US 5291934 A
A motor-driven blind for a curved back window of a motor vehicle. A winder roller has an end of a cloth fixed thereto and the other end fixed to a pull-bar. Two arms are hinged at ends to the pull-bar and hinged at the other ends to carriages slidable in slideway which is substantially parallel to the axis of the winder roller. A drive device synchronously moves the carriages, and hence the ends of the arm in opposite directions in the slideway to thereby deploy the cloth. The pull-bar is elastically deformable in a direction perpendicular to the cloth.
1. A motorized blind for a curved bay, comprising:
(a) an elongated cylindrical winder member for rotation about its axis;
(b) a planar, flexible blind having an end thereof fixed to the winder member;
(c) a pull-bar fixed to an opposite end of the blind and being elastically deformable in a direction perpendicular to the plane of the blind;
(d) a slideway extending substantially parallel to the axis of the winder member;
(e) first and second carriage means slidably connected to said slideway;
(f) an arm connected at end thereof, respectively, to each of said carriage means and connected at an opposite end thereof, respectively, to the pull-bar, said opposite end having a flat bearing surface, the plane of which is
(i) substantially parallel to the axis of the winder member and lying in a plane which includes the plane of the corresponding bearing surface of the other arm, when the blind is in a wound-up configuration; and
(ii) which plane intersects the axis of the winder member and form s a dihedral with a plane including the plane of the corresponding bearing surface of the other arm, when the bind is in the unwound configuration, said dihedral having an edge substantially orthogonal to the axis of the winder;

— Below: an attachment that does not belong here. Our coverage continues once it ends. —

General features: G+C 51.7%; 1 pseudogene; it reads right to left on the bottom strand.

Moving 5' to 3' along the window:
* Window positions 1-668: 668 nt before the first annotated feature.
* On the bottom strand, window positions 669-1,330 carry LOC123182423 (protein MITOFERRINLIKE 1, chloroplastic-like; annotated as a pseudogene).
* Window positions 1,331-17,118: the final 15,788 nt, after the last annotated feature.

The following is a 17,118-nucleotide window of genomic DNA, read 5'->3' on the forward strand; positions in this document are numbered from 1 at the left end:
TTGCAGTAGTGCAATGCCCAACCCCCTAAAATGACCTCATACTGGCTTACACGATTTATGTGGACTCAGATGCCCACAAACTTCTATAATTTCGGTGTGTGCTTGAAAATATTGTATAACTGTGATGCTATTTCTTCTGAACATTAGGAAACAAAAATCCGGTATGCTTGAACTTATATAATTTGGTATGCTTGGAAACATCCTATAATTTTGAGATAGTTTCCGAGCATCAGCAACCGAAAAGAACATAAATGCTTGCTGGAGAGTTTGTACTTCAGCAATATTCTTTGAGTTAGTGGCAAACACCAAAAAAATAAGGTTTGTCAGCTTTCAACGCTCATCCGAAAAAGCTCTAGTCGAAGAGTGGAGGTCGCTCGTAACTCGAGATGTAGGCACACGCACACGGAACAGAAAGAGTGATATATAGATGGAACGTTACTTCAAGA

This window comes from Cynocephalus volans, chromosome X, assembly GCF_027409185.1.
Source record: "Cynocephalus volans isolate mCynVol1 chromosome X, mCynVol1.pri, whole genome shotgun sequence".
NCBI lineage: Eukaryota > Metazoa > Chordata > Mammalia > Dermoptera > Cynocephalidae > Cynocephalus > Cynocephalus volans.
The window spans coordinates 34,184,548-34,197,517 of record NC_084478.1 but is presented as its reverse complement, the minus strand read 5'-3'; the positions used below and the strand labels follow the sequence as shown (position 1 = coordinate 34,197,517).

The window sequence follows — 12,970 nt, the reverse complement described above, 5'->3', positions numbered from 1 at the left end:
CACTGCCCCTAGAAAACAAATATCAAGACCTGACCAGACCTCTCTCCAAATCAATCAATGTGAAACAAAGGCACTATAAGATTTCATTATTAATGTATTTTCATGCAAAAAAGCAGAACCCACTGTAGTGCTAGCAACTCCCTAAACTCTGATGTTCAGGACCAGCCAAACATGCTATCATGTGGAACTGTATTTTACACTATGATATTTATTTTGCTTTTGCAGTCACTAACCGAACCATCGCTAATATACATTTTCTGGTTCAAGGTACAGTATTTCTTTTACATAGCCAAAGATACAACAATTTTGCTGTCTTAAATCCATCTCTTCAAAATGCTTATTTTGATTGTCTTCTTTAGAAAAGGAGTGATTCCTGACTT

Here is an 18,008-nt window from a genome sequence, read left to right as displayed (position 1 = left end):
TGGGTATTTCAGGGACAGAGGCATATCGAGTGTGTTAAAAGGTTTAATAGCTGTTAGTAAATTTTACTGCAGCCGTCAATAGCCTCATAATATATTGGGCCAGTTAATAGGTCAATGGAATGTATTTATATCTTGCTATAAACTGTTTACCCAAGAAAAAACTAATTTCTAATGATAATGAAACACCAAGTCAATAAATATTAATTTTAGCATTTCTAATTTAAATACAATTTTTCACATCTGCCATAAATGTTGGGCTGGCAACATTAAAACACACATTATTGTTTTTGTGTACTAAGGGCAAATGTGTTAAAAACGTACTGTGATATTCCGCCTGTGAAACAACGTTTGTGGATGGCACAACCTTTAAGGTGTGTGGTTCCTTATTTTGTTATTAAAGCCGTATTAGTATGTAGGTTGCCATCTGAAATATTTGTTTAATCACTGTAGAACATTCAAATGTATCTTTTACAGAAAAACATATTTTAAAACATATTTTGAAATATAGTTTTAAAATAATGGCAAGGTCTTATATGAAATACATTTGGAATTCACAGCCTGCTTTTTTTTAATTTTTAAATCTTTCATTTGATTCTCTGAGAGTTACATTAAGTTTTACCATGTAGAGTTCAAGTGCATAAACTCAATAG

whereby the pull-bar is progressively bent in a direction perpendicular to the plane of the blind as the blind is deployed and progressively relaxed as the blind is retracted; and
(g) motor means for synchronously sliding the two carriage means in the slideway in opposite directions for deploying and retracting the blind.
2. A blind according to claim 1, wherein each arm is constituted by a flat strip that is twisted between its two ends.
3. A blind according to claim 2, wherein when the blind is in its folded state, the arms are not in alignment with each other, and each arm has a compensating bend at its which is coupled to the pull-bar.
4. A blind according to claim 2, wherein each arm carries a complementary compensation part at its end.
5. A blind according to claim 1, wherein the pull-bar carries a flexible trim fitting in the vicinity of its top edge.
The present invention relates to a blind having a motor-driven winder and intended for covering a window bay in particular a bay of a motor vehicle such as its rear window bay.